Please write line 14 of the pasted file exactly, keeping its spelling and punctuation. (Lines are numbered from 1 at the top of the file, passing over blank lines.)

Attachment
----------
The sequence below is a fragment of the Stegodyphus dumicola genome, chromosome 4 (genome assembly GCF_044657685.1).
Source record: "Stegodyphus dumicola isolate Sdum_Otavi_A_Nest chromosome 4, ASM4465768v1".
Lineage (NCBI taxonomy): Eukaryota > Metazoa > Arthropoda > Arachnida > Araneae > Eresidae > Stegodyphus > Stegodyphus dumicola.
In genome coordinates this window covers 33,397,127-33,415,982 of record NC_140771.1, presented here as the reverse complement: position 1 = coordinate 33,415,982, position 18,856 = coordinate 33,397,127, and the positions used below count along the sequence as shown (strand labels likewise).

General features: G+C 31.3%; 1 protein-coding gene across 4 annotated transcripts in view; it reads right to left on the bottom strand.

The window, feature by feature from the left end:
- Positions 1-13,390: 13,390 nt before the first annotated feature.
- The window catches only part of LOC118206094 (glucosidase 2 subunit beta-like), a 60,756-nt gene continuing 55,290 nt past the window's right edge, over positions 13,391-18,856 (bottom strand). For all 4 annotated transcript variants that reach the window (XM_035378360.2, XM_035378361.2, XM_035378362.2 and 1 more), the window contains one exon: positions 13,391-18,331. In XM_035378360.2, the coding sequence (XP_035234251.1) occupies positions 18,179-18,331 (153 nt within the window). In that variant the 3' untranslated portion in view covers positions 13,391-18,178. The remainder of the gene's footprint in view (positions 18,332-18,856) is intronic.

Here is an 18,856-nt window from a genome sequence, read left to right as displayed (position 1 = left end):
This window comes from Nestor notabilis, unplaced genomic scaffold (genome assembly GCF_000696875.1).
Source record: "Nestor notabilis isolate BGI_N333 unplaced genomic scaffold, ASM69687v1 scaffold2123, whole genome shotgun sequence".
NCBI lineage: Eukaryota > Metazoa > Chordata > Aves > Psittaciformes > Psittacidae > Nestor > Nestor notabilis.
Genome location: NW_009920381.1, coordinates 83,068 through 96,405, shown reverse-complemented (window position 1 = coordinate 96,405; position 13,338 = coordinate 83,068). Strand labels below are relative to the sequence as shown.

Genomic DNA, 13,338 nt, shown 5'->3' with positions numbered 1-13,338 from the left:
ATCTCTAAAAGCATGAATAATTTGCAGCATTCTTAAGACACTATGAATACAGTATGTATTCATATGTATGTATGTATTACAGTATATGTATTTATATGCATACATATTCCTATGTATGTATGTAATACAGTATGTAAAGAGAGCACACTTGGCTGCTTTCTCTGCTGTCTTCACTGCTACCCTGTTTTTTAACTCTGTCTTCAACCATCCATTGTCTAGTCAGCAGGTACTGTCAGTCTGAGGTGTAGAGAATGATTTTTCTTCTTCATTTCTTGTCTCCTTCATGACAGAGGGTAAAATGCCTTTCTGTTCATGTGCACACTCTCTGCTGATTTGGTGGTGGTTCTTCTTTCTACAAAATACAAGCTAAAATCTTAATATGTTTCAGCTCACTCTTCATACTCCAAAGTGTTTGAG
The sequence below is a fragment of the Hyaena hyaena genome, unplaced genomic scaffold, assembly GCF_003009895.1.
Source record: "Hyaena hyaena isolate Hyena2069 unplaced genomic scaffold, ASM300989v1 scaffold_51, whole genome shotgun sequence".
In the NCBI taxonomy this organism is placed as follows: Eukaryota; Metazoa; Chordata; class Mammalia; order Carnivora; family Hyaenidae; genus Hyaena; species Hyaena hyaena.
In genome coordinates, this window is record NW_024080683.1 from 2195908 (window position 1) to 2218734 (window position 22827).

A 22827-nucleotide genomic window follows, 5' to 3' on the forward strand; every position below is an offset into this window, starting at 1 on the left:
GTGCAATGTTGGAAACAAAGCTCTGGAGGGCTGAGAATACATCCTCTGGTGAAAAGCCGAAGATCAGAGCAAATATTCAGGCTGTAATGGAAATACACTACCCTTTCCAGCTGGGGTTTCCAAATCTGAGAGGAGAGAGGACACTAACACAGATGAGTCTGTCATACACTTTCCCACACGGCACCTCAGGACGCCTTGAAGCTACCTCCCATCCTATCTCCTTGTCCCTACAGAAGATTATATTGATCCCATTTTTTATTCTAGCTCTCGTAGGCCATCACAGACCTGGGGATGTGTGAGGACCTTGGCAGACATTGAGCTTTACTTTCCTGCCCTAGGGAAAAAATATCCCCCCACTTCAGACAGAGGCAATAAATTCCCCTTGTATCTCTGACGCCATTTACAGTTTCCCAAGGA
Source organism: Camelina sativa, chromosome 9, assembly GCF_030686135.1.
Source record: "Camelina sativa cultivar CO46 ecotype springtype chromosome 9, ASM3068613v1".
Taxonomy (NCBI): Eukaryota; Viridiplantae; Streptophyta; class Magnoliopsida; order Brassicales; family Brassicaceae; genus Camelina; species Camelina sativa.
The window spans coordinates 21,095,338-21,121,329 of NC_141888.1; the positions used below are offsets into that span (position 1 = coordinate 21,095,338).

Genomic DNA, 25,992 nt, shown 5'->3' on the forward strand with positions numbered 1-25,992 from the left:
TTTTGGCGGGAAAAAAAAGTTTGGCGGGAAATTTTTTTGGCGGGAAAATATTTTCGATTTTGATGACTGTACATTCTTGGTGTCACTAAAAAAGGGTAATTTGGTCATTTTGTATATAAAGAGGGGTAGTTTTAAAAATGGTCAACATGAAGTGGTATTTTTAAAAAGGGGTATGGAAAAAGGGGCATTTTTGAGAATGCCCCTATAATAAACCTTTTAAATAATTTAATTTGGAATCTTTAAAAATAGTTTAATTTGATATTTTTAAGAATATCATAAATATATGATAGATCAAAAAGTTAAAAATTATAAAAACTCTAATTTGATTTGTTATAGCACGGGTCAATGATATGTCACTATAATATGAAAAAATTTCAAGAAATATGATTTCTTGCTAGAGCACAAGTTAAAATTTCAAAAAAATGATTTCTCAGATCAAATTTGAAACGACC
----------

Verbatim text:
Genomic DNA, 13,338 nt, shown 5'->3' with positions numbered 1-13,338 from the left: